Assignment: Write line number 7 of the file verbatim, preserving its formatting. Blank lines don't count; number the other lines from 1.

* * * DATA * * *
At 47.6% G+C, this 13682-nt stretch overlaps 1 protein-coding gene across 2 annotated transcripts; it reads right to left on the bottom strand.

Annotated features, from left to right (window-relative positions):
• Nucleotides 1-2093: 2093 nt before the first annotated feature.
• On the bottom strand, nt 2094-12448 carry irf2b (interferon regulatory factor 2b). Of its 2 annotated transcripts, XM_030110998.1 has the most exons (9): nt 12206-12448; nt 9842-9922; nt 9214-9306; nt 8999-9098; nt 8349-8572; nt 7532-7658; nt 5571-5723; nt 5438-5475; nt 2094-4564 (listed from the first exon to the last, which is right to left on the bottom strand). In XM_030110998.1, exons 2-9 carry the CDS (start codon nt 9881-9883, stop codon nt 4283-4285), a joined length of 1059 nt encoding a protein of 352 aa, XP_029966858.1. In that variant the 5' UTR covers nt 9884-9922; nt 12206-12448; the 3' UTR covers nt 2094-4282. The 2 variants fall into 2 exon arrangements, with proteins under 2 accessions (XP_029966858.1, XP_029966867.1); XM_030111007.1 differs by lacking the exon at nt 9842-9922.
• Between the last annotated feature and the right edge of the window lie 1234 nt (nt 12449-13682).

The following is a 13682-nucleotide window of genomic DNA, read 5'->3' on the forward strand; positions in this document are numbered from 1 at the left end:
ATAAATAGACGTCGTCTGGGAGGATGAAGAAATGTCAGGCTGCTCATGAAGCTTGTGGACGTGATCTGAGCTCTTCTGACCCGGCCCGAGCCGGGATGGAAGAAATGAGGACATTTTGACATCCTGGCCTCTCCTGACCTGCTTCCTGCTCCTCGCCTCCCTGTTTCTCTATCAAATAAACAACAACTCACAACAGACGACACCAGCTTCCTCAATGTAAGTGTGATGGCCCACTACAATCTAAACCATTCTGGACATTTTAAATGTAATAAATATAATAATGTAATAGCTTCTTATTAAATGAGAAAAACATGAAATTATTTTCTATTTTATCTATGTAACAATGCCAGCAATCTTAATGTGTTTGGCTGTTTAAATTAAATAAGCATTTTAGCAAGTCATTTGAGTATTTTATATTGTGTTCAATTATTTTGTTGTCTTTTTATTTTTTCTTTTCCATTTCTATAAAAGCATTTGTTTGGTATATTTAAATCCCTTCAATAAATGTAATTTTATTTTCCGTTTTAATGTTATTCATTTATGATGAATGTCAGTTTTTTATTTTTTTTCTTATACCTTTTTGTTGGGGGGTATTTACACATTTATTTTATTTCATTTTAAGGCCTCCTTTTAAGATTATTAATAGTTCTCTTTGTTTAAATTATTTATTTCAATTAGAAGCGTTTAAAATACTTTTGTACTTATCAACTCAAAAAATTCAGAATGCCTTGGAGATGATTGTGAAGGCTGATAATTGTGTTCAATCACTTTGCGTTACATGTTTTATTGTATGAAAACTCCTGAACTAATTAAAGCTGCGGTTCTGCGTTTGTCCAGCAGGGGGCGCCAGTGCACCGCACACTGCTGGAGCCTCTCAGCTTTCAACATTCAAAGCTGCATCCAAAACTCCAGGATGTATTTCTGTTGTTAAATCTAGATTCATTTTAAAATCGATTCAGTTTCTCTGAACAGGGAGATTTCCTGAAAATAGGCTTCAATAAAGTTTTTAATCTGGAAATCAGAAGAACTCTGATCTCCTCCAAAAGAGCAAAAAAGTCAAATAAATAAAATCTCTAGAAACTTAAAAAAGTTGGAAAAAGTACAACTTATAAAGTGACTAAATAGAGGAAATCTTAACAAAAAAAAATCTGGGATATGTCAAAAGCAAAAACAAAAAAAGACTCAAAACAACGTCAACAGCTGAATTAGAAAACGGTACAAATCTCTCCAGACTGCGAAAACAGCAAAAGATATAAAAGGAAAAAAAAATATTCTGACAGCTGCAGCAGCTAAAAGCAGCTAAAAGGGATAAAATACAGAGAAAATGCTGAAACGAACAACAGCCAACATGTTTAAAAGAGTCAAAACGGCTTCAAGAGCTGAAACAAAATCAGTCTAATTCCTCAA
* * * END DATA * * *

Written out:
ATAAATAGACGTCGTCTGGGAGGATGAAGAAATGTCAGGCTGCTCATGAAGCTTGTGGACGTGATCTGAGCTCTTCTGACCCGGCCCGAGCCGGGATGGAAGAAATGAGGACATTTTGACATCCTGGCCTCTCCTGACCTGCTTCCTGCTCCTCGCCTCCCTGTTTCTCTATCAAATAAACAACAACTCACAACAGACGACACCAGCTTCCTCAATGTAAGTGTGATGGCCCACTACAATCTAAACCATTCTGGACATTTTAAATGTAATAAATATAATAATGTAATAGCTTCTTATTAAATGAGAAAAACATGAAATTATTTTCTATTTTATCTATGTAACAATGCCAGCAATCTTAATGTGTTTGGCTGTTTAAATTAAATAAGCATTTTAGCAAGTCATTTGAGTATTTTATATTGTGTTCAATTATTTTGTTGTCTTTTTATTTTTTCTTTTCCATTTCTATAAAAGCATTTGTTTGGTATATTTAAATCCCTTCAATAAATGTAATTTTATTTTCCGTTTTAATGTTATTCATTTATGATGAATGTCAGTTTTTTATTTTTTTTCTTATACCTTTTTGTTGGGGGGTATTTACACATTTATTTTATTTCATTTTAAGGCCTCCTTTTAAGATTATTAATAGTTCTCTTTGTTTAAATTATTTATTTCAATTAGAAGCGTTTAAAATACTTTTGTACTTATCAACTCAAAAAATTCAGAATGCCTTGGAGATGATTGTGAAGGCTGATAATTGTGTTCAATCACTTTGCGTTACATGTTTTATTGTATGAAAACTCCTGAACTAATTAAAGCTGCGGTTCTGCGTTTGTCCAGCAGGGGGCGCCAGTGCACCGCACACTGCTGGAGCCTCTCAGCTTTCAACATTCAAAGCTGCATCCAAAACTCCAGGATGTATTTCTGTTGTTAAATCTAGATTCATTTTAAAATCGATTCAGTTTCTCTGAACAGGGAGATTTCCTGAAAATAGGCTTCAATAAAGTTTTTAATCTGGAAATCAGAAGAACTCTGATCTCCTCCAAAAGAGCAAAAAAGTCAAATAAATAAAATCTCTAGAAACTTAAAAAAGTTGGAAAAAGTACAACTTATAAAGTGACTAAATAGAGGAAATCTTAACAAAAAAAAATCTGGGATATGTCAAAAGCAAAAACAAAAAAAGACTCAAAACAACGTCAACAGCTGAATTAGAAAACGGTACAAATCTCTCCAGACTGCGAAAACAGCAAAAGATATAAAAGGAAAAAAAAATATTCTGACAGCTGCAGCAGCTAAAAGCAGCTAAAAGGGATAAAATACAGAGAAAATGCTGAAACGAACAACAGCCAACATGTTTAAAAGAGTCAAAACGGCTTCAAGAGCTGAAACAAAATCAGTCTAATTCCTCAA